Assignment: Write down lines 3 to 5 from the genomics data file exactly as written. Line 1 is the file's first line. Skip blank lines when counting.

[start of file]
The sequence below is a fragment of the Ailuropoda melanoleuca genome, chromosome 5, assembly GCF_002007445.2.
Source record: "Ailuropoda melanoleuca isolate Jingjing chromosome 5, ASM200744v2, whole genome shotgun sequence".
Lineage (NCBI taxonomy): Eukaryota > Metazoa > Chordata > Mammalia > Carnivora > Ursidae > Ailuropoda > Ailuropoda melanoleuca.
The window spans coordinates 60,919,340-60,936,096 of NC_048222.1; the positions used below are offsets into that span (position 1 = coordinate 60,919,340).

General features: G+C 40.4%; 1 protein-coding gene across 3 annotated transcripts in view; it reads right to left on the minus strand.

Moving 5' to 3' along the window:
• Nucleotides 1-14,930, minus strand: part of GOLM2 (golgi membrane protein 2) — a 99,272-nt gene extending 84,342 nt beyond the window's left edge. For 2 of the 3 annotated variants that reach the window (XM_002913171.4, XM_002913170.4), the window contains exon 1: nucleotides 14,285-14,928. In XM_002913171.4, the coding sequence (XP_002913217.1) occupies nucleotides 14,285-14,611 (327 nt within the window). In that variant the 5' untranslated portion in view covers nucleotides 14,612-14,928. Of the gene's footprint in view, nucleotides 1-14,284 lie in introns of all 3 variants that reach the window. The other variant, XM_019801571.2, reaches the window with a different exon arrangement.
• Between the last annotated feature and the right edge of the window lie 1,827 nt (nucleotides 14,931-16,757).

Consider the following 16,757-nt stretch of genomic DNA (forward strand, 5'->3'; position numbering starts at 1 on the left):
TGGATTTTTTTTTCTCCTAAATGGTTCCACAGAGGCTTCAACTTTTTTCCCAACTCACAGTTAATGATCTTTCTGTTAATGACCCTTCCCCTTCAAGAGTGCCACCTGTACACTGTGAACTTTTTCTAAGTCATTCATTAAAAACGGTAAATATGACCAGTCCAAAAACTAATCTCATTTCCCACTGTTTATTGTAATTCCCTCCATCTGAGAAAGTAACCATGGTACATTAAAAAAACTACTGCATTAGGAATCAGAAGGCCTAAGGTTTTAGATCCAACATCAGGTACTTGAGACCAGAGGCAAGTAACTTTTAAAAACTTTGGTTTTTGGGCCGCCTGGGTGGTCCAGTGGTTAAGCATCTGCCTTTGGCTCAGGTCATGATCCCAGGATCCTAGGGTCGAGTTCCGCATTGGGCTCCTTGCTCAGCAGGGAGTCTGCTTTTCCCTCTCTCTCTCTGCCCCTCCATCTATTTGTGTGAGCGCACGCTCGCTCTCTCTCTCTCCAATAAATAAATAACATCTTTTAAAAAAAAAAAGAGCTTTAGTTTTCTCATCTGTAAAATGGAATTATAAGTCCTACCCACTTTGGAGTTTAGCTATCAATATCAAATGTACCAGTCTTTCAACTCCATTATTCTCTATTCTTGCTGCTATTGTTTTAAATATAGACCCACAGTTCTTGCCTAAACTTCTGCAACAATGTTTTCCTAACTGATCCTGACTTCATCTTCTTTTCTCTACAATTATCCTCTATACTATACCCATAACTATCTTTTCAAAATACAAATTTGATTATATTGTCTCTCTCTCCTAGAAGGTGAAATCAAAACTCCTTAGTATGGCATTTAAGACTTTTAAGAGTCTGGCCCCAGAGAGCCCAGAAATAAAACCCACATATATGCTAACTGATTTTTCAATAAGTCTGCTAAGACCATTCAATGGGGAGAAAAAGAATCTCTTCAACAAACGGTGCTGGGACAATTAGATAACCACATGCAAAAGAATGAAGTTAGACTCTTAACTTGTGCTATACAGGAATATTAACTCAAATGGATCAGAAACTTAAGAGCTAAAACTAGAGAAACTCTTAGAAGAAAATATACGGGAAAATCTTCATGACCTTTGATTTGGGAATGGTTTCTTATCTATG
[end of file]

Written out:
Lineage (NCBI taxonomy): Eukaryota > Metazoa > Chordata > Mammalia > Carnivora > Ursidae > Ailuropoda > Ailuropoda melanoleuca.
The window spans coordinates 60,919,340-60,936,096 of NC_048222.1; the positions used below are offsets into that span (position 1 = coordinate 60,919,340).

General features: G+C 40.4%; 1 protein-coding gene across 3 annotated transcripts in view; it reads right to left on the minus strand.